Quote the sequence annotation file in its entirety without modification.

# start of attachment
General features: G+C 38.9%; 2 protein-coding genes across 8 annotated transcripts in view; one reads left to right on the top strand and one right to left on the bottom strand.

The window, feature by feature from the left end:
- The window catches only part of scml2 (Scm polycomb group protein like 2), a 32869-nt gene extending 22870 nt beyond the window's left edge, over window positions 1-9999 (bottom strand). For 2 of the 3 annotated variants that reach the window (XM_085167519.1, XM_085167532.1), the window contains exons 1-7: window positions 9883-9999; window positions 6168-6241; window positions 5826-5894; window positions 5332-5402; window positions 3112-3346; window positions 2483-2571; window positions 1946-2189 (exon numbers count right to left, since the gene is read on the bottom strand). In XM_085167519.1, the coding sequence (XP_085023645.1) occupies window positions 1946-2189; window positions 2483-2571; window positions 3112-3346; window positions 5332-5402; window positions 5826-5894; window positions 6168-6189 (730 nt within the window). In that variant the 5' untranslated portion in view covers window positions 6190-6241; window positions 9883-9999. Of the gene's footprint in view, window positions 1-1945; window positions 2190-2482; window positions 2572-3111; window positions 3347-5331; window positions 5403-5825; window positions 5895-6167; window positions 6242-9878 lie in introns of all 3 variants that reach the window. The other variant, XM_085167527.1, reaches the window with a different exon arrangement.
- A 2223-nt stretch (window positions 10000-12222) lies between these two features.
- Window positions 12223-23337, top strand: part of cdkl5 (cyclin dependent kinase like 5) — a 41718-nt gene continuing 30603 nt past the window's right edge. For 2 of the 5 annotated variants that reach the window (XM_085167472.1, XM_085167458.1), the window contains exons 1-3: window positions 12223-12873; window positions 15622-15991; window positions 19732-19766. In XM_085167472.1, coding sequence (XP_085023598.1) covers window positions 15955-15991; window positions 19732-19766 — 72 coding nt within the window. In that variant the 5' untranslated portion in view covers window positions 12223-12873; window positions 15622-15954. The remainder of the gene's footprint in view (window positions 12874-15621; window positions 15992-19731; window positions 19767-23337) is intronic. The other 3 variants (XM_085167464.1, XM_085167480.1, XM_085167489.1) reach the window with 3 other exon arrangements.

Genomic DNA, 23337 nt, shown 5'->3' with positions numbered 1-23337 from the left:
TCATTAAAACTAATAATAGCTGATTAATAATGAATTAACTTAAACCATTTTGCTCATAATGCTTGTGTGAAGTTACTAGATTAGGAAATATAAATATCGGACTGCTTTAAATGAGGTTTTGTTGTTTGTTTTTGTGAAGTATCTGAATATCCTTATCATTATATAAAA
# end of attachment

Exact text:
General features: G+C 38.9%; 2 protein-coding genes across 8 annotated transcripts in view; one reads left to right on the top strand and one right to left on the bottom strand.

The window, feature by feature from the left end:
- The window catches only part of scml2 (Scm polycomb group protein like 2), a 32869-nt gene extending 22870 nt beyond the window's left edge, over window positions 1-9999 (bottom strand). For 2 of the 3 annotated variants that reach the window (XM_085167519.1, XM_085167532.1), the window contains exons 1-7: window positions 9883-9999; window positions 6168-6241; window positions 5826-5894; window positions 5332-5402; window positions 3112-3346; window positions 2483-2571; window positions 1946-2189 (exon numbers count right to left, since the gene is read on the bottom strand). In XM_085167519.1, the coding sequence (XP_085023645.1) occupies window positions 1946-2189; window positions 2483-2571; window positions 3112-3346; window positions 5332-5402; window positions 5826-5894; window positions 6168-6189 (730 nt within the window). In that variant the 5' untranslated portion in view covers window positions 6190-6241; window positions 9883-9999. Of the gene's footprint in view, window positions 1-1945; window positions 2190-2482; window positions 2572-3111; window positions 3347-5331; window positions 5403-5825; window positions 5895-6167; window positions 6242-9878 lie in introns of all 3 variants that reach the window. The other variant, XM_085167527.1, reaches the window with a different exon arrangement.
- A 2223-nt stretch (window positions 10000-12222) lies between these two features.
- Window positions 12223-23337, top strand: part of cdkl5 (cyclin dependent kinase like 5) — a 41718-nt gene continuing 30603 nt past the window's right edge. For 2 of the 5 annotated variants that reach the window (XM_085167472.1, XM_085167458.1), the window contains exons 1-3: window positions 12223-12873; window positions 15622-15991; window positions 19732-19766. In XM_085167472.1, coding sequence (XP_085023598.1) covers window positions 15955-15991; window positions 19732-19766 — 72 coding nt within the window. In that variant the 5' untranslated portion in view covers window positions 12223-12873; window positions 15622-15954. The remainder of the gene's footprint in view (window positions 12874-15621; window positions 15992-19731; window positions 19767-23337) is intronic. The other 3 variants (XM_085167464.1, XM_085167480.1, XM_085167489.1) reach the window with 3 other exon arrangements.

Genomic DNA, 23337 nt, shown 5'->3' with positions numbered 1-23337 from the left:
TCATTAAAACTAATAATAGCTGATTAATAATGAATTAACTTAAACCATTTTGCTCATAATGCTTGTGTGAAGTTACTAGATTAGGAAATATAAATATCGGACTGCTTTAAATGAGGTTTTGTTGTTTGTTTTTGTGAAGTATCTGAATATCCTTATCATTATATAAAA